The cardinal flower's vivid scarlet can be found on riverbanks and in marshy areas along ditches in August and into September. The plants shown here were growing on a roadside in southern LaPorte County Indiana where a ditch preserves a small remnant of some of the original flora of the Grand Marsh of the Kankakee. Nearby in the Kankakee State Fish and Wildlife Area, cardinal flowers grow underneath silver maples, or mixed with invasive colonies of purple loosestrife. In any case, you'll find cardinal flower in rich, moist soil.
Like some other pure red flowers, the cardinal flower is known as a good hummingbird attractor. Some say hummingbirds are required for pollination.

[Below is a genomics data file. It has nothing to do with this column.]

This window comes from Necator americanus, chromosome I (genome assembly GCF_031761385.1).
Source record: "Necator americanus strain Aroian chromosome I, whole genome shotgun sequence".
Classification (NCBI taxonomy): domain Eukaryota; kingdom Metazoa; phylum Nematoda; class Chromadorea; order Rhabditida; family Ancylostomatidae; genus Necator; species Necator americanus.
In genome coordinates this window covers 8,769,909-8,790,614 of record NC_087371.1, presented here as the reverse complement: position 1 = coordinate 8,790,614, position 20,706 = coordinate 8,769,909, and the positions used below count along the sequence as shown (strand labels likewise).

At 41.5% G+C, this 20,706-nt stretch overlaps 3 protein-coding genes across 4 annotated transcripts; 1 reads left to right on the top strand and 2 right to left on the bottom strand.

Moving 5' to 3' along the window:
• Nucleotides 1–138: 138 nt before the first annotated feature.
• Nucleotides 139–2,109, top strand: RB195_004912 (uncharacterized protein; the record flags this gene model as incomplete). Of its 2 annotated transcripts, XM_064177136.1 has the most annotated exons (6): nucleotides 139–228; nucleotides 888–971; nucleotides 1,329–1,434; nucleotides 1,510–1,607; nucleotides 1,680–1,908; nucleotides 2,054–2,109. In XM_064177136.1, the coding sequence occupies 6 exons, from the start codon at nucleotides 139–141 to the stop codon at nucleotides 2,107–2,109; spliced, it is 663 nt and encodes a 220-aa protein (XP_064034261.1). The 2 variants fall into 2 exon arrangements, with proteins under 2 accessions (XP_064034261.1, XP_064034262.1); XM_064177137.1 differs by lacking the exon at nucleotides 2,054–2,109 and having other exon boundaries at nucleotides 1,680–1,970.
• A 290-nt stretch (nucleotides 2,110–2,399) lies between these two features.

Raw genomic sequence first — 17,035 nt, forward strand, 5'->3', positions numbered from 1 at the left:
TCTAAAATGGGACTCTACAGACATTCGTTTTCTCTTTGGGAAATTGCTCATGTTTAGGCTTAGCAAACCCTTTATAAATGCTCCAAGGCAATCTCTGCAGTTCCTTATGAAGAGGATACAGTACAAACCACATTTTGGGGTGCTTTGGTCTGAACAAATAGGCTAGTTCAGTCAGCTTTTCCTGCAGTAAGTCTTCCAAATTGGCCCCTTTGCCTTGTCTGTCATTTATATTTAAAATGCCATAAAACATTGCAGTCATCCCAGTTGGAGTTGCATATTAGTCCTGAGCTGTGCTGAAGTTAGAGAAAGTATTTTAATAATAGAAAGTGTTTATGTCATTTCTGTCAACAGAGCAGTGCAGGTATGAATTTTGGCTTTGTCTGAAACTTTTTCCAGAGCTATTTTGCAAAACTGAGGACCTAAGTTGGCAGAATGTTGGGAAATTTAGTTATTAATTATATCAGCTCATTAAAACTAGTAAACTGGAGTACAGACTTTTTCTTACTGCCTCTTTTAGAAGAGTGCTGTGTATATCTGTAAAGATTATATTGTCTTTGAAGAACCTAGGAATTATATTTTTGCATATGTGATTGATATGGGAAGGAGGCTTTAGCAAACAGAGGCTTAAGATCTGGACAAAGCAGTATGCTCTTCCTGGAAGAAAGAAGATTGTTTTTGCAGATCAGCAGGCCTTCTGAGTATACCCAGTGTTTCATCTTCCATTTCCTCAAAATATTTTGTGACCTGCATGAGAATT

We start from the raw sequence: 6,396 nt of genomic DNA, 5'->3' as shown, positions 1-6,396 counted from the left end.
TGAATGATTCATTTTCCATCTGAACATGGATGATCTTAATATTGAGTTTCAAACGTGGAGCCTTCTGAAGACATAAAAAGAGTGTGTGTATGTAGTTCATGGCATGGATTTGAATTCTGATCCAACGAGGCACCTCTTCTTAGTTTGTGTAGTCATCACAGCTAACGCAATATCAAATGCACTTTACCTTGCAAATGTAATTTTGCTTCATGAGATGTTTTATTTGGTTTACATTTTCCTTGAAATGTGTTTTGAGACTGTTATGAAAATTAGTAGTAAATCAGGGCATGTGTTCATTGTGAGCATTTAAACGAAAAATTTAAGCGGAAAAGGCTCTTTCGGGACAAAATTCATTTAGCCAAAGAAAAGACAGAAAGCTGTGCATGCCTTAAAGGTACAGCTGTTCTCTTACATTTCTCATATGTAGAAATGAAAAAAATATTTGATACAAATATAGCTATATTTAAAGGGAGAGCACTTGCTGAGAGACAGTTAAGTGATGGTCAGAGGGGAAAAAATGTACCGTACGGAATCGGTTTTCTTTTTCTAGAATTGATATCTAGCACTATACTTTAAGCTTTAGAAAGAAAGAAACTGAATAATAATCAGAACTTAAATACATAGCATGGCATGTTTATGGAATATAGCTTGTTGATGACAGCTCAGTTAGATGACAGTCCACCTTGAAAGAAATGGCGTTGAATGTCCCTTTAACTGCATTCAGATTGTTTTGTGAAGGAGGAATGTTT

That vivid red doesn't just attract hummingbirds; it attract gardeners too. Cardinal flowers adapt well to cultivation and will put a great show as long as they have enough moisture and rich soil. But please don't attempt to collect them from the wild. Cardinal flower is readily available at commercial nurseries. Though it's a short-lived perennial, it produces copious quantities of tiny seeds and can create a self-perpetuating colony in an appropriate location.